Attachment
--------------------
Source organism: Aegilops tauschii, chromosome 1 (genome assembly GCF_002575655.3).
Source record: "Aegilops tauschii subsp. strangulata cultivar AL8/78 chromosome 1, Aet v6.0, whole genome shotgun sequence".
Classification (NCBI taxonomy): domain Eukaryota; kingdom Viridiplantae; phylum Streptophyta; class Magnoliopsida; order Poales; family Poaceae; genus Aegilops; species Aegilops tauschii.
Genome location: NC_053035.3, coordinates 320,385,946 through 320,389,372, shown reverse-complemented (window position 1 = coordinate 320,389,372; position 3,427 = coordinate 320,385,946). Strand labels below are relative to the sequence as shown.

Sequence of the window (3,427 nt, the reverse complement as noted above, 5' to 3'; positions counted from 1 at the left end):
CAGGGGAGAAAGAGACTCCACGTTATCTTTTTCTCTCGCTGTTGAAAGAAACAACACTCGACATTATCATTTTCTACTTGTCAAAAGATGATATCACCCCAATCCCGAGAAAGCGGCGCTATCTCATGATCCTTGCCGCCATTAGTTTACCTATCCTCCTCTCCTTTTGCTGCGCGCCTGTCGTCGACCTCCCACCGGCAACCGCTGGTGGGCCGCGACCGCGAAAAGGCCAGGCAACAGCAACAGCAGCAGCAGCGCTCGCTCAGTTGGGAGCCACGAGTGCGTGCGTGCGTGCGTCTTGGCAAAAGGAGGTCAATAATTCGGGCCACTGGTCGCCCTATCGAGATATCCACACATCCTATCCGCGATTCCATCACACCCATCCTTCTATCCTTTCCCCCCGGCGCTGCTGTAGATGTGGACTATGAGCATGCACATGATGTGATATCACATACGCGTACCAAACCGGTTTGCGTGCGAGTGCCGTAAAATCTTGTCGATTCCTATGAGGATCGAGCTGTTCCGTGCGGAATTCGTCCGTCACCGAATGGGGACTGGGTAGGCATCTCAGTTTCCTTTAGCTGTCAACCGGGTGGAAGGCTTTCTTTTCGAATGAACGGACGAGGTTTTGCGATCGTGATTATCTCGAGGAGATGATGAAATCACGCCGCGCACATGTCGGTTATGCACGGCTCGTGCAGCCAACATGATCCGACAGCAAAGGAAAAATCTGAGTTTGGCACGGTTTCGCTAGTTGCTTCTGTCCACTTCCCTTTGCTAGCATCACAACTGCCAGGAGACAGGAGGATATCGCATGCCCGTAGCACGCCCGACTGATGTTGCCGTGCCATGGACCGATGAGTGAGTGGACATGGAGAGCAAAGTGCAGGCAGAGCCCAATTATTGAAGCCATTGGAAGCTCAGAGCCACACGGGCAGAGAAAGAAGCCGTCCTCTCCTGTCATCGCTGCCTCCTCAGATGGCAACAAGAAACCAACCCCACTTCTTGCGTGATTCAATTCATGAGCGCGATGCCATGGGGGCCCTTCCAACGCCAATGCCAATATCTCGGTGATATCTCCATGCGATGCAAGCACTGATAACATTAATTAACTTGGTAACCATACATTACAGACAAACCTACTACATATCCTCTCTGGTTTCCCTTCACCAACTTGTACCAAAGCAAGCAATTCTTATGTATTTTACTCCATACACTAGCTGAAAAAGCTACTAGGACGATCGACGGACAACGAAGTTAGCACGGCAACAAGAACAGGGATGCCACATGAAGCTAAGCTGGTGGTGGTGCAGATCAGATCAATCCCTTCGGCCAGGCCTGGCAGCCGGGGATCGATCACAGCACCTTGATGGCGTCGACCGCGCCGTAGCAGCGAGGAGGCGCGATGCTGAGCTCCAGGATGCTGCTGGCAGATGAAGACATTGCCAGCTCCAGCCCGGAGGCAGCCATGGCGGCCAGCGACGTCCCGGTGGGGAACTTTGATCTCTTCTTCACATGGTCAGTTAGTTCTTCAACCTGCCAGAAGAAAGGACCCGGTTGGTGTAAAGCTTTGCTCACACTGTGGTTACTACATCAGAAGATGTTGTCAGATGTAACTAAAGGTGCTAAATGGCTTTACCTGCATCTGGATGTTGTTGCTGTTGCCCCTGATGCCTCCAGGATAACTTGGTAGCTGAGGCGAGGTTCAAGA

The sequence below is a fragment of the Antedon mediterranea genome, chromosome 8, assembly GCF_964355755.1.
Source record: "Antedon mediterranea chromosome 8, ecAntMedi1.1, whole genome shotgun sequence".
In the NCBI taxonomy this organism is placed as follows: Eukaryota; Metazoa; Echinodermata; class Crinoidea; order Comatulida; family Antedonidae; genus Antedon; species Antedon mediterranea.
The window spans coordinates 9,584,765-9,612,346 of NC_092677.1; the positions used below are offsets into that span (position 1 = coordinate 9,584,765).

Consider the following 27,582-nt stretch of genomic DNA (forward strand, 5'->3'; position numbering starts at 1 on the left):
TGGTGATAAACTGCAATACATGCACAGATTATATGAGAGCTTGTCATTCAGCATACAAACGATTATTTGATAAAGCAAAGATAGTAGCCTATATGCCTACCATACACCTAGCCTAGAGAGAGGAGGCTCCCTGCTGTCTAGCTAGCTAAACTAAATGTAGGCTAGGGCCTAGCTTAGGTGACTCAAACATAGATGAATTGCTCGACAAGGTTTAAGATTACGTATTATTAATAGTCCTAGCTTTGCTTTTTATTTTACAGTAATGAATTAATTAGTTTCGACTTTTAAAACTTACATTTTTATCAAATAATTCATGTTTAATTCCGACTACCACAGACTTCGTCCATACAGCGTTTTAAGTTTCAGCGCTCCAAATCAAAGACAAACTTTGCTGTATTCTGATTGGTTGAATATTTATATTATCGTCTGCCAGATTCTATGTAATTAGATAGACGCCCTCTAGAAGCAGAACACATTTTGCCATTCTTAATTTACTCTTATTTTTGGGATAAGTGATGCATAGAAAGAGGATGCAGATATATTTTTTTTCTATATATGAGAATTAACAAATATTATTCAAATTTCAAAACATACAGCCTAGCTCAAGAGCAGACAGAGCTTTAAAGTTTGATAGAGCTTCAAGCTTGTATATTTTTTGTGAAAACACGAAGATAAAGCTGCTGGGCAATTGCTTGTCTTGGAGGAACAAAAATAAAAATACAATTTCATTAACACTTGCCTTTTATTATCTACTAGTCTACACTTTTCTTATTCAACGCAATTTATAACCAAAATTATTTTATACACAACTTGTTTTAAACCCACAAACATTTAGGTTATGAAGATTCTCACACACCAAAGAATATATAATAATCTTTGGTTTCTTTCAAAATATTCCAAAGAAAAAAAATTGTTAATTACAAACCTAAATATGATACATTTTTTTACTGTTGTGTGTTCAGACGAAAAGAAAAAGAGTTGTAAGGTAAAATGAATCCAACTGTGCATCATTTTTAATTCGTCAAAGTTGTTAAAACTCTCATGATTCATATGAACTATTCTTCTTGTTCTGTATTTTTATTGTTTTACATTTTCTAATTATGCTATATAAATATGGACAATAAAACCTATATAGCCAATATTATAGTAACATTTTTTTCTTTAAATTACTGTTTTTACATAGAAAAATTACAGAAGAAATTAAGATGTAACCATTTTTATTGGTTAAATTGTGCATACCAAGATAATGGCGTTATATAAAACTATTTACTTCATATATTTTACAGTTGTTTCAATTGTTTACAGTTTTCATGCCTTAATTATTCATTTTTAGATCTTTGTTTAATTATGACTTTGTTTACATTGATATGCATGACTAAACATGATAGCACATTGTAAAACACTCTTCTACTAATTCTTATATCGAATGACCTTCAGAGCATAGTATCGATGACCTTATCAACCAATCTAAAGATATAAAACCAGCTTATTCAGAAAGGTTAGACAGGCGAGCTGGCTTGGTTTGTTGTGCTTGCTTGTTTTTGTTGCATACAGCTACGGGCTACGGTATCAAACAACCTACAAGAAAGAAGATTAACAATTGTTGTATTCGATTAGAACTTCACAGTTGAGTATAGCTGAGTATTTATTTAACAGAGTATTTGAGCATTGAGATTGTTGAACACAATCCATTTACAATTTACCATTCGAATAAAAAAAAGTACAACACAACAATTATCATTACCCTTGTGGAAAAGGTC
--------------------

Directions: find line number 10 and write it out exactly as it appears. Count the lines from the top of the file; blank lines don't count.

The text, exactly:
The window spans coordinates 9,584,765-9,612,346 of NC_092677.1; the positions used below are offsets into that span (position 1 = coordinate 9,584,765).